Theatre Review: Ghost The Musical

By Lauren Cohen

“Ghost: The Musical” brings a whole new meaning to the idea of making magic on stage. In the new show playing at Broward Center for the Performing Arts through May 11th, wondrous illusions and groundbreaking stagecraft are the real stars.

An adaptation of the iconic 1990 movie starring Patrick Swayze, Demi Moore, and Whoopi Goldberg, “Ghost” tells the story of Sam (Steven Grant Douglas) and Molly (Katie Postotnik) – a young couple who are torn apart after Sam is murdered during a mugging. His spirit, however, remains on Earth. When he finds out that his death was part of a set-up, he enlists the help of flashy psychic Oda Mae Brown (Carla R. Stewart) to help him protect Molly.

The music, which was composed by Dave Stewart and Glen Ballard, is neither memorable nor catchy. It’s the kind of music that feels more like an afterthought – something that’s all too common when it comes to film-to-stage musicals. It begs the question of why they felt the need to turn this into a musical, when it would have worked exceptionally as a tight, dazzling play. Nevertheless, the tunes are inoffensive and pleasing enough to the ear to get the job done.

Unfortunately, the cast doesn’t do the lackluster music many favors. The actors are clearly very green (this is a non-equity tour, so that shouldn’t come as a big surprise), but with a story that relies so heavily on emotion, they can’t help but detract from the overall impact. Carla R. Stewart as Oda Mae is the only real standout — she brings plenty of comic relief and commands the stage from the very moment she appears on stage in her rainbow frock with her two hilarious sidekicks in tow. When she completed her introductory scene, it was the first moment of the night that the audience responded with real gusto – an enthusiasm that she kept afloat for the remainder of the show.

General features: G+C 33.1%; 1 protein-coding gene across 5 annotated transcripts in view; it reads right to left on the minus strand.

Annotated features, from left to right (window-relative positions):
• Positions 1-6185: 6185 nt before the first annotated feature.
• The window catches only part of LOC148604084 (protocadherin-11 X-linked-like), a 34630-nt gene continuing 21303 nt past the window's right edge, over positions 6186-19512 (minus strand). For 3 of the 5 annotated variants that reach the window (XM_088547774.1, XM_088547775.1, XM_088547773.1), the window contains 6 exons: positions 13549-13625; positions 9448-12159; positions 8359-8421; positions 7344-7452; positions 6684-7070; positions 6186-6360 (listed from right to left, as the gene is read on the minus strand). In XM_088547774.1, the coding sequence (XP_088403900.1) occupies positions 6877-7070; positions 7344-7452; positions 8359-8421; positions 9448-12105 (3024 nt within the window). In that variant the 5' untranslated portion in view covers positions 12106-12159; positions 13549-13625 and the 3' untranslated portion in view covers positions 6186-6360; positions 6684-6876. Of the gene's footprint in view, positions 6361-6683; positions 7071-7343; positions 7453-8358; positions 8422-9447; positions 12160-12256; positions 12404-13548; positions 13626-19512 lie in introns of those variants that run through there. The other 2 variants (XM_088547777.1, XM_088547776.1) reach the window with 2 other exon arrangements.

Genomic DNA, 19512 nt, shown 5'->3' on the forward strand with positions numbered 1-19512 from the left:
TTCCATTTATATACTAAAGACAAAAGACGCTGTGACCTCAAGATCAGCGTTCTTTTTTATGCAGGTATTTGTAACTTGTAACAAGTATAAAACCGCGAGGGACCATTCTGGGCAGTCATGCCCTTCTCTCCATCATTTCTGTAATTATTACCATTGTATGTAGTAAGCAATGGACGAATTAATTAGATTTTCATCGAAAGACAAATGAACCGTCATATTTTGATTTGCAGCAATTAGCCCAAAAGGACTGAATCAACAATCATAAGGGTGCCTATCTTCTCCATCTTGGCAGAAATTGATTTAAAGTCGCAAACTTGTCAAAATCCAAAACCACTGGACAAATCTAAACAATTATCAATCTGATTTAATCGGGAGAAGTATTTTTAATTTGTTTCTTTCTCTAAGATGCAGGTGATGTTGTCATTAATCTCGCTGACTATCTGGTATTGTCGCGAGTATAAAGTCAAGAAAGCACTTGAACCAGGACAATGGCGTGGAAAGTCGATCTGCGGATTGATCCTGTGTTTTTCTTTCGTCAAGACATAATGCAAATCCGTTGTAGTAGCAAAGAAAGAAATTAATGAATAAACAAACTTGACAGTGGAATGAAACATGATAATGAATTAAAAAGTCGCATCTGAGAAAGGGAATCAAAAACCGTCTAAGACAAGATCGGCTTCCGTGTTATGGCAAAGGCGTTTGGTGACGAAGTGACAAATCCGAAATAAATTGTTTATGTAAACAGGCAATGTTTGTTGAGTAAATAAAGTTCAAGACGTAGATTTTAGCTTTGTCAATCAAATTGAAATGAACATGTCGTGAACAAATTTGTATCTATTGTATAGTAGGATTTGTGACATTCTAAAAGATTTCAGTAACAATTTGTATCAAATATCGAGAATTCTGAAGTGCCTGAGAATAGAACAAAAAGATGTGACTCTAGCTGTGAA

Where “Ghost” absolutely thrives is as a stage adaptation.
This is close to a word-for-word reenactment of the movie. All of your favorite moments are here (yes, that means the famous pottery wheel scene), and even the smaller moments that most would never remember – such as Sam singing “99 Bottles of Beer on the Wall” as a means to annoy Oda Mae into helping him – are live and kicking here.

So I know what you’re thinking: if the music and performers are nothing special, why should I see this instead of just popping in the DVD of the movie? And the answer to that question is why I wholeheartedly recommend this show: the special effects.

Illusionist Paul Kieve has come up with some masterful stagecraft here. Utilizing state-of-the-art video projections and holograms like I have never before seen on stage, this can only be referred to as groundbreaking. Moments such as when Sam slowly passes through a door, or when he fights another ghost on a subway train, were truly extraordinary. This is truly the pulse of the entire production.

“Ghost” may not be for everyone. The movie is one of those that captured hearts (not to mention a few Oscars) when it first came out, but in hindsight is now looked back on with a bit of a wink. But for those that still think ‘ditto’ when they hear the words ‘I love you,’ “Ghost: The Musical” will be quite a spectacle-filled treat.

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